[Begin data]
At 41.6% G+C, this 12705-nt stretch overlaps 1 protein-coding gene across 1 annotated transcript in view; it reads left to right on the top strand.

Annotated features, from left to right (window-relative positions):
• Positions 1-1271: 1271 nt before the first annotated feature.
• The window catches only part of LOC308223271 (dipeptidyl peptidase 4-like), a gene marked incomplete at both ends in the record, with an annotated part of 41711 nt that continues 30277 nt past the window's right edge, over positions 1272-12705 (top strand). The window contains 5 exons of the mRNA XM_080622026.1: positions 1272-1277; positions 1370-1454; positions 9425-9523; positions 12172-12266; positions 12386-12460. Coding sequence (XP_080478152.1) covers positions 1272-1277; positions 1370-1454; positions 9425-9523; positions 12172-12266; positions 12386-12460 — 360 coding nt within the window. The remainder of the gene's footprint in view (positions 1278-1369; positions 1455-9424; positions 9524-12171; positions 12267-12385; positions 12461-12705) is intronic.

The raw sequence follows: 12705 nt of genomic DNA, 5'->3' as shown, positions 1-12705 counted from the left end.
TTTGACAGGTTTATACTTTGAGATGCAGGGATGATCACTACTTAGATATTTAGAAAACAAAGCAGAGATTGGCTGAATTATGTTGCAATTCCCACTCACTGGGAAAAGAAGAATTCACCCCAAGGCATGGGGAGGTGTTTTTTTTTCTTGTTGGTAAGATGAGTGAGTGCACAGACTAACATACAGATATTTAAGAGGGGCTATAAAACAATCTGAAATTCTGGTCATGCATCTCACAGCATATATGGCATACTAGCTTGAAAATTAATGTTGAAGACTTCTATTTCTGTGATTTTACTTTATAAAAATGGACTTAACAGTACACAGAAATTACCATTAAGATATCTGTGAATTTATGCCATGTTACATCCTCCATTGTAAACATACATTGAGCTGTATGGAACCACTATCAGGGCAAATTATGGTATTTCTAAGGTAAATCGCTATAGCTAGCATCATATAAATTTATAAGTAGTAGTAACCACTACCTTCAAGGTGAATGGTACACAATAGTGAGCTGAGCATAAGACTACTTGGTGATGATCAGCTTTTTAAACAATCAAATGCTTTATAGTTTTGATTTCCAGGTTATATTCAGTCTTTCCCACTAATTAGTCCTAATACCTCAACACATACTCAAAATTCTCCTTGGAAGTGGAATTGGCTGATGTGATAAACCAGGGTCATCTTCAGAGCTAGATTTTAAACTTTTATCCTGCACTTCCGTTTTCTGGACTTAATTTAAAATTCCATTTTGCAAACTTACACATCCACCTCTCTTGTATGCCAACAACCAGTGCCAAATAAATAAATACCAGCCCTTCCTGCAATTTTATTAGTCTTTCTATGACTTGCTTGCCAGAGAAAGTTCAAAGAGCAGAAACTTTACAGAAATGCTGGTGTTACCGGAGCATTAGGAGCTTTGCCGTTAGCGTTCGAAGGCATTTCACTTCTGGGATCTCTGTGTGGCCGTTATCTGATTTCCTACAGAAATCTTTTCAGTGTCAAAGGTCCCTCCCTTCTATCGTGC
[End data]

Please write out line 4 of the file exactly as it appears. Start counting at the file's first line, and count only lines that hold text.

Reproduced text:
• The window catches only part of LOC308223271 (dipeptidyl peptidase 4-like), a gene marked incomplete at both ends in the record, with an annotated part of 41711 nt that continues 30277 nt past the window's right edge, over positions 1272-12705 (top strand). The window contains 5 exons of the mRNA XM_080622026.1: positions 1272-1277; positions 1370-1454; positions 9425-9523; positions 12172-12266; positions 12386-12460. Coding sequence (XP_080478152.1) covers positions 1272-1277; positions 1370-1454; positions 9425-9523; positions 12172-12266; positions 12386-12460 — 360 coding nt within the window. The remainder of the gene's footprint in view (positions 1278-1369; positions 1455-9424; positions 9524-12171; positions 12267-12385; positions 12461-12705) is intronic.